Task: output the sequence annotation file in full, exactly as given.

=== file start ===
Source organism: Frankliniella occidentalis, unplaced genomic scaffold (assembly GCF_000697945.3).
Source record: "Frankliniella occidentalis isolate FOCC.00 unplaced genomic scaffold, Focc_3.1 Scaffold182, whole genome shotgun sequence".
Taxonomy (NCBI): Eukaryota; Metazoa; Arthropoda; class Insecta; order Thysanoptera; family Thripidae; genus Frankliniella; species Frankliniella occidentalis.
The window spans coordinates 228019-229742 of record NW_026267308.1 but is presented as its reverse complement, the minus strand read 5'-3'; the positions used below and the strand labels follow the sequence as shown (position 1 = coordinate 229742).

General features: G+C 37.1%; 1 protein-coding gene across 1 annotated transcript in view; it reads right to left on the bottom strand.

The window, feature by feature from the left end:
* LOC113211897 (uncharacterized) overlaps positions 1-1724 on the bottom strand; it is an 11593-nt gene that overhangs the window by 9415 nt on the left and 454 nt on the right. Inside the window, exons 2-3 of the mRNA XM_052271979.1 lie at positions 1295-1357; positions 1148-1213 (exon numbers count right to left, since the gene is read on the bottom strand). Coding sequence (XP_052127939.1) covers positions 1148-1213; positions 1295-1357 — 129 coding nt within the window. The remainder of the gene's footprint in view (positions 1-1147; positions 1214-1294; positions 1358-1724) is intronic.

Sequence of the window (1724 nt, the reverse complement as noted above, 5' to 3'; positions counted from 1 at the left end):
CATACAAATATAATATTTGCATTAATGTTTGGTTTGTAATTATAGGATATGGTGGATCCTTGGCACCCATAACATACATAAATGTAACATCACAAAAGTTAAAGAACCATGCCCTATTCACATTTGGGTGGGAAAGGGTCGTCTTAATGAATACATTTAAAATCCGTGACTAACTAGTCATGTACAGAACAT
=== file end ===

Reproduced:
Source organism: Frankliniella occidentalis, unplaced genomic scaffold (assembly GCF_000697945.3).
Source record: "Frankliniella occidentalis isolate FOCC.00 unplaced genomic scaffold, Focc_3.1 Scaffold182, whole genome shotgun sequence".
Taxonomy (NCBI): Eukaryota; Metazoa; Arthropoda; class Insecta; order Thysanoptera; family Thripidae; genus Frankliniella; species Frankliniella occidentalis.
The window spans coordinates 228019-229742 of record NW_026267308.1 but is presented as its reverse complement, the minus strand read 5'-3'; the positions used below and the strand labels follow the sequence as shown (position 1 = coordinate 229742).

General features: G+C 37.1%; 1 protein-coding gene across 1 annotated transcript in view; it reads right to left on the bottom strand.

The window, feature by feature from the left end:
* LOC113211897 (uncharacterized) overlaps positions 1-1724 on the bottom strand; it is an 11593-nt gene that overhangs the window by 9415 nt on the left and 454 nt on the right. Inside the window, exons 2-3 of the mRNA XM_052271979.1 lie at positions 1295-1357; positions 1148-1213 (exon numbers count right to left, since the gene is read on the bottom strand). Coding sequence (XP_052127939.1) covers positions 1148-1213; positions 1295-1357 — 129 coding nt within the window. The remainder of the gene's footprint in view (positions 1-1147; positions 1214-1294; positions 1358-1724) is intronic.

Sequence of the window (1724 nt, the reverse complement as noted above, 5' to 3'; positions counted from 1 at the left end):
CATACAAATATAATATTTGCATTAATGTTTGGTTTGTAATTATAGGATATGGTGGATCCTTGGCACCCATAACATACATAAATGTAACATCACAAAAGTTAAAGAACCATGCCCTATTCACATTTGGGTGGGAAAGGGTCGTCTTAATGAATACATTTAAAATCCGTGACTAACTAGTCATGTACAGAACAT